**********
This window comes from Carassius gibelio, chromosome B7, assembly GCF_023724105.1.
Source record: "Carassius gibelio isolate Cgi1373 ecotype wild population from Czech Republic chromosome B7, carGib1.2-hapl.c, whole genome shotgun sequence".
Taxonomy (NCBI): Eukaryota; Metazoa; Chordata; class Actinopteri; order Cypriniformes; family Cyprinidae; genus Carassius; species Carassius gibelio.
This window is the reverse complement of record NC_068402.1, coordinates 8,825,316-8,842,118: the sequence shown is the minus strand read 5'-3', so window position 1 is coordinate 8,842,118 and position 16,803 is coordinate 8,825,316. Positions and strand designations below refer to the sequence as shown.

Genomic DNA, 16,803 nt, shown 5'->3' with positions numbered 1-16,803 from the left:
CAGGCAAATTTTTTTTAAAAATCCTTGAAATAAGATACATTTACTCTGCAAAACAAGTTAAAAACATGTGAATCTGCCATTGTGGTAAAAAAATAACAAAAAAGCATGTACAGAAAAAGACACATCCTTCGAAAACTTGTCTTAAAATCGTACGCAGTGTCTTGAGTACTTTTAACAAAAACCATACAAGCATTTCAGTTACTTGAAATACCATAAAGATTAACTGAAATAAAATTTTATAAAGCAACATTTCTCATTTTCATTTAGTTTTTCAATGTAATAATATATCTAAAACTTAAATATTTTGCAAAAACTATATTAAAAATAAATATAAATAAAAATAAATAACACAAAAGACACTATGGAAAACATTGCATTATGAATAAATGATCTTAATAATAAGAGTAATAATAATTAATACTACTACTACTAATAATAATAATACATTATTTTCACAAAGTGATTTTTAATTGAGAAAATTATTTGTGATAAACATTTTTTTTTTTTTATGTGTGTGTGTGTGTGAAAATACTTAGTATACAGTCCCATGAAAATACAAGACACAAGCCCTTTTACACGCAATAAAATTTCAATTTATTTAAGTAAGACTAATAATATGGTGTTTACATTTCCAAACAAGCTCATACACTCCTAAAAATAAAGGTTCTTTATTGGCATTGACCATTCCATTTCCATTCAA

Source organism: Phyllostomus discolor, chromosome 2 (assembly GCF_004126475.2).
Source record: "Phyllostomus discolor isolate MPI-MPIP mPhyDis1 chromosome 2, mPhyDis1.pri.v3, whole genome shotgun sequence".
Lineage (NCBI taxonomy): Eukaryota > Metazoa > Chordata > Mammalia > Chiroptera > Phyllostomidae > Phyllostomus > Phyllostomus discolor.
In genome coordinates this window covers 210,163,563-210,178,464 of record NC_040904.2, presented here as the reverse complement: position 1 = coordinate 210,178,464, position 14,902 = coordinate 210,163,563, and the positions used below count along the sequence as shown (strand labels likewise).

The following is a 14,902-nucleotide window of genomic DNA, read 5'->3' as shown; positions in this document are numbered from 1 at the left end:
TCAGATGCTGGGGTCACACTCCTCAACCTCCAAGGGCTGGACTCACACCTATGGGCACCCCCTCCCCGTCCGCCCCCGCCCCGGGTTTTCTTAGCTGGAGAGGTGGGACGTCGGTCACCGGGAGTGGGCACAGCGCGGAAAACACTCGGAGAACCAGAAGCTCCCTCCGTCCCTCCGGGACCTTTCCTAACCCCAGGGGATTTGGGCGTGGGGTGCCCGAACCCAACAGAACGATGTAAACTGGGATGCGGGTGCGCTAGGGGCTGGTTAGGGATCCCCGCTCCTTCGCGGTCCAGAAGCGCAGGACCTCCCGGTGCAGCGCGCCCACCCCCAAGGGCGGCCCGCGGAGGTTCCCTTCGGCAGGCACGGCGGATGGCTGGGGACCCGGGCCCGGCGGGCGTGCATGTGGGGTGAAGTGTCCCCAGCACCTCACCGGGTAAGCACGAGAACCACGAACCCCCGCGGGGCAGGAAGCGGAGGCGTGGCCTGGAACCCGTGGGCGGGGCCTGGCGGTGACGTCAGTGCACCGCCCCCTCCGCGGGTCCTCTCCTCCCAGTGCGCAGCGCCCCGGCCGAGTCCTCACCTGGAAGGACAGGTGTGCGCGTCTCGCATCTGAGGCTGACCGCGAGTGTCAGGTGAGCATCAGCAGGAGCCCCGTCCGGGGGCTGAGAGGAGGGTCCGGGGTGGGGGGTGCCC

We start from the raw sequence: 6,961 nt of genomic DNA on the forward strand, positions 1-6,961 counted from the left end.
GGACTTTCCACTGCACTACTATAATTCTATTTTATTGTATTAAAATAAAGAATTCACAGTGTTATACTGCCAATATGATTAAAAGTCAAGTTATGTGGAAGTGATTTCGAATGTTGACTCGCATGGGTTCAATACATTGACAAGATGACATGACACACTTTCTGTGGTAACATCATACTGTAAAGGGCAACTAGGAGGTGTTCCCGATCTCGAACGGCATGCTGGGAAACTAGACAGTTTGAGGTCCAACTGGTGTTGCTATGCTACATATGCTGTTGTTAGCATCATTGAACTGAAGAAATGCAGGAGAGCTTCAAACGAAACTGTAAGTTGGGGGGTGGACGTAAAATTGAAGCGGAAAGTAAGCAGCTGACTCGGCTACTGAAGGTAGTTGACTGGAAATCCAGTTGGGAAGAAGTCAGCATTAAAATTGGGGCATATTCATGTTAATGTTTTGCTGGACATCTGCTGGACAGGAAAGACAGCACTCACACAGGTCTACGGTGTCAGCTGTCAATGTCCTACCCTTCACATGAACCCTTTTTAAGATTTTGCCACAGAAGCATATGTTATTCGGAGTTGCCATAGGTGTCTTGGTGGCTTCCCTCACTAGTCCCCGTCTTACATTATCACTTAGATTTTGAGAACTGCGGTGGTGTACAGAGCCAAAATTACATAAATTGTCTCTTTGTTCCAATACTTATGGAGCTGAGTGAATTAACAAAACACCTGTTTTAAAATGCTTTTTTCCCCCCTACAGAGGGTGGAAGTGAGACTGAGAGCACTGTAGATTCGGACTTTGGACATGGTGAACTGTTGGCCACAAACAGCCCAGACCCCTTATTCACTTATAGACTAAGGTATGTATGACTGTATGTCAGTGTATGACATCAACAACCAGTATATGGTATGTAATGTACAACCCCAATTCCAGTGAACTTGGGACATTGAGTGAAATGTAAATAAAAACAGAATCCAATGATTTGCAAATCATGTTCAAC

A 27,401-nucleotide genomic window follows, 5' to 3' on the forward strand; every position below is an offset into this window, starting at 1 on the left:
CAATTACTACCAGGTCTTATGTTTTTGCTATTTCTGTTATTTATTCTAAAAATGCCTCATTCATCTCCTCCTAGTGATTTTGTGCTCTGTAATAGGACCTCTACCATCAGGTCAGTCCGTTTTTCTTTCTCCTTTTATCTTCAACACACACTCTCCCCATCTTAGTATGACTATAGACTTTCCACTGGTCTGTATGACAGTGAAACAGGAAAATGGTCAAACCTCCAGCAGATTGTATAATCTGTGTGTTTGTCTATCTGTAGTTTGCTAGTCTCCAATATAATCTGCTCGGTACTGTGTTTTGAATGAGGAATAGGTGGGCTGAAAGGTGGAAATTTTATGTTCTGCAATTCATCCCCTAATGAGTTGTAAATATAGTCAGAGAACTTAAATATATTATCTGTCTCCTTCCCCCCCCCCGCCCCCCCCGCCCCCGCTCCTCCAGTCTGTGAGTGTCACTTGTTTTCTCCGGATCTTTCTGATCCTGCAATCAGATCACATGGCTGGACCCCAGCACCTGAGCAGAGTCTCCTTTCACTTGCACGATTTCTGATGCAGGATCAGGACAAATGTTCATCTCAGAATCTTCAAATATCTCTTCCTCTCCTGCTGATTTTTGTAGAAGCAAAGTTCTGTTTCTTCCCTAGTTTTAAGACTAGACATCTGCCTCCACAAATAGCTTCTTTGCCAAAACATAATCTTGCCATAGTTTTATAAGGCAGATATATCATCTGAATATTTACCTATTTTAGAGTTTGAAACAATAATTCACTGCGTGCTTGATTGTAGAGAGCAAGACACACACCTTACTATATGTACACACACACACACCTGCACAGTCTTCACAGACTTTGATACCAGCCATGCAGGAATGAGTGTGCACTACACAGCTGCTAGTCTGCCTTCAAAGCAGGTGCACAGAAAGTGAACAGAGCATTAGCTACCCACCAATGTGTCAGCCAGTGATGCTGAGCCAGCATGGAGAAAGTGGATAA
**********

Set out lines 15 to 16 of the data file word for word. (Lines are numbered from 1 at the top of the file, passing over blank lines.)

A 27,401-nucleotide genomic window follows, 5' to 3' on the forward strand; every position below is an offset into this window, starting at 1 on the left:
CAATTACTACCAGGTCTTATGTTTTTGCTATTTCTGTTATTTATTCTAAAAATGCCTCATTCATCTCCTCCTAGTGATTTTGTGCTCTGTAATAGGACCTCTACCATCAGGTCAGTCCGTTTTTCTTTCTCCTTTTATCTTCAACACACACTCTCCCCATCTTAGTATGACTATAGACTTTCCACTGGTCTGTATGACAGTGAAACAGGAAAATGGTCAAACCTCCAGCAGATTGTATAATCTGTGTGTTTGTCTATCTGTAGTTTGCTAGTCTCCAATATAATCTGCTCGGTACTGTGTTTTGAATGAGGAATAGGTGGGCTGAAAGGTGGAAATTTTATGTTCTGCAATTCATCCCCTAATGAGTTGTAAATATAGTCAGAGAACTTAAATATATTATCTGTCTCCTTCCCCCCCCCCGCCCCCCCCGCCCCCGCTCCTCCAGTCTGTGAGTGTCACTTGTTTTCTCCGGATCTTTCTGATCCTGCAATCAGATCACATGGCTGGACCCCAGCACCTGAGCAGAGTCTCCTTTCACTTGCACGATTTCTGATGCAGGATCAGGACAAATGTTCATCTCAGAATCTTCAAATATCTCTTCCTCTCCTGCTGATTTTTGTAGAAGCAAAGTTCTGTTTCTTCCCTAGTTTTAAGACTAGACATCTGCCTCCACAAATAGCTTCTTTGCCAAAACATAATCTTGCCATAGTTTTATAAGGCAGATATATCATCTGAATATTTACCTATTTTAGAGTTTGAAACAATAATTCACTGCGTGCTTGATTGTAGAGAGCAAGACACACACCTTACTATATGTACACACACACACACCTGCACAGTCTTCACAGACTTTGATACCAGCCATGCAGGAATGAGTGTGCACTACACAGCTGCTAGTCTGCCTTCAAAGCAGGTGCACAGAAAGTGAACAGAGCATTAGCTACCCACCAATGTGTCAGCCAGTGATGCTGAGCCAGCATGGAGAAAGTGGATAA